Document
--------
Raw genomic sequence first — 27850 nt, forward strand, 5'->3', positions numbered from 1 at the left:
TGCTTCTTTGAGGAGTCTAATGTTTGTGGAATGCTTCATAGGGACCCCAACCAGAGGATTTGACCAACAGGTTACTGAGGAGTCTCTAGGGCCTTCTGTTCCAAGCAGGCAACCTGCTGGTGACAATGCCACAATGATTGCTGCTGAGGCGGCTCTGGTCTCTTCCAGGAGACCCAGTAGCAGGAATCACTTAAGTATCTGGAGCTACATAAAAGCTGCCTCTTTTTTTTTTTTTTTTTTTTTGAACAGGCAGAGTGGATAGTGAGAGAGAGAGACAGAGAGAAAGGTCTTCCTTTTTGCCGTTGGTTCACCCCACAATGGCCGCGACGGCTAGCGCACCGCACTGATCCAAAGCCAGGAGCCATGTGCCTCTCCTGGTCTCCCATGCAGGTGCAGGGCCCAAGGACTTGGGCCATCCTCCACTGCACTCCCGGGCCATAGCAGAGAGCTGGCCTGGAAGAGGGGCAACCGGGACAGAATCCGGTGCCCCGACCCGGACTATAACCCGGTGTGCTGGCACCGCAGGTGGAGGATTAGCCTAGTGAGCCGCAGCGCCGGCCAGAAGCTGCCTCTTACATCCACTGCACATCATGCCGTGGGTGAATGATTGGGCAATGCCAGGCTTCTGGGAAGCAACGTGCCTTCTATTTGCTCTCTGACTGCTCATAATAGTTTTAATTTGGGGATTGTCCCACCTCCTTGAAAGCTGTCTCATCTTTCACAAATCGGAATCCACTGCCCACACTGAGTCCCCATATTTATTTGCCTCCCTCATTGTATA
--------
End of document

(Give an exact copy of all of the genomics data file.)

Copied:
Raw genomic sequence first — 27850 nt, forward strand, 5'->3', positions numbered from 1 at the left:
TGCTTCTTTGAGGAGTCTAATGTTTGTGGAATGCTTCATAGGGACCCCAACCAGAGGATTTGACCAACAGGTTACTGAGGAGTCTCTAGGGCCTTCTGTTCCAAGCAGGCAACCTGCTGGTGACAATGCCACAATGATTGCTGCTGAGGCGGCTCTGGTCTCTTCCAGGAGACCCAGTAGCAGGAATCACTTAAGTATCTGGAGCTACATAAAAGCTGCCTCTTTTTTTTTTTTTTTTTTTTTGAACAGGCAGAGTGGATAGTGAGAGAGAGAGACAGAGAGAAAGGTCTTCCTTTTTGCCGTTGGTTCACCCCACAATGGCCGCGACGGCTAGCGCACCGCACTGATCCAAAGCCAGGAGCCATGTGCCTCTCCTGGTCTCCCATGCAGGTGCAGGGCCCAAGGACTTGGGCCATCCTCCACTGCACTCCCGGGCCATAGCAGAGAGCTGGCCTGGAAGAGGGGCAACCGGGACAGAATCCGGTGCCCCGACCCGGACTATAACCCGGTGTGCTGGCACCGCAGGTGGAGGATTAGCCTAGTGAGCCGCAGCGCCGGCCAGAAGCTGCCTCTTACATCCACTGCACATCATGCCGTGGGTGAATGATTGGGCAATGCCAGGCTTCTGGGAAGCAACGTGCCTTCTATTTGCTCTCTGACTGCTCATAATAGTTTTAATTTGGGGATTGTCCCACCTCCTTGAAAGCTGTCTCATCTTTCACAAATCGGAATCCACTGCCCACACTGAGTCCCCATATTTATTTGCCTCCCTCATTGTATA